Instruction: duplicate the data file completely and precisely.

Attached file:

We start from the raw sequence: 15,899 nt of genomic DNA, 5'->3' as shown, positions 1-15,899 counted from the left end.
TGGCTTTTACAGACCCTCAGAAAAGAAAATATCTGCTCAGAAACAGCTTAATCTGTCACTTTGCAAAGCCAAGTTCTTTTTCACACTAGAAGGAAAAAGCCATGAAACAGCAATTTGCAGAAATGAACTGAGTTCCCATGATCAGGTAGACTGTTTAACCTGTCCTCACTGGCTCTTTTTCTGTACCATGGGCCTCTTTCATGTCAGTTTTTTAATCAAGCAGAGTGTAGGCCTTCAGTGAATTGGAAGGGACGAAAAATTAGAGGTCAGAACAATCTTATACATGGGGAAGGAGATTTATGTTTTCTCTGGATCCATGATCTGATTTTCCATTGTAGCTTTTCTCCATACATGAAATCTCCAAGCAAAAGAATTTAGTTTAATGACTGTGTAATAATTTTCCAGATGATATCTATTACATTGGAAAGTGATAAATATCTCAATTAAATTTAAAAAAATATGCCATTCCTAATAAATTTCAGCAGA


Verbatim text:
We start from the raw sequence: 15,899 nt of genomic DNA, 5'->3' as shown, positions 1-15,899 counted from the left end.
TGGCTTTTACAGACCCTCAGAAAAGAAAATATCTGCTCAGAAACAGCTTAATCTGTCACTTTGCAAAGCCAAGTTCTTTTTCACACTAGAAGGAAAAAGCCATGAAACAGCAATTTGCAGAAATGAACTGAGTTCCCATGATCAGGTAGACTGTTTAACCTGTCCTCACTGGCTCTTTTTCTGTACCATGGGCCTCTTTCATGTCAGTTTTTTAATCAAGCAGAGTGTAGGCCTTCAGTGAATTGGAAGGGACGAAAAATTAGAGGTCAGAACAATCTTATACATGGGGAAGGAGATTTATGTTTTCTCTGGATCCATGATCTGATTTTCCATTGTAGCTTTTCTCCATACATGAAATCTCCAAGCAAAAGAATTTAGTTTAATGACTGTGTAATAATTTTCCAGATGATATCTATTACATTGGAAAGTGATAAATATCTCAATTAAATTTAAAAAAATATGCCATTCCTAATAAATTTCAGCAGA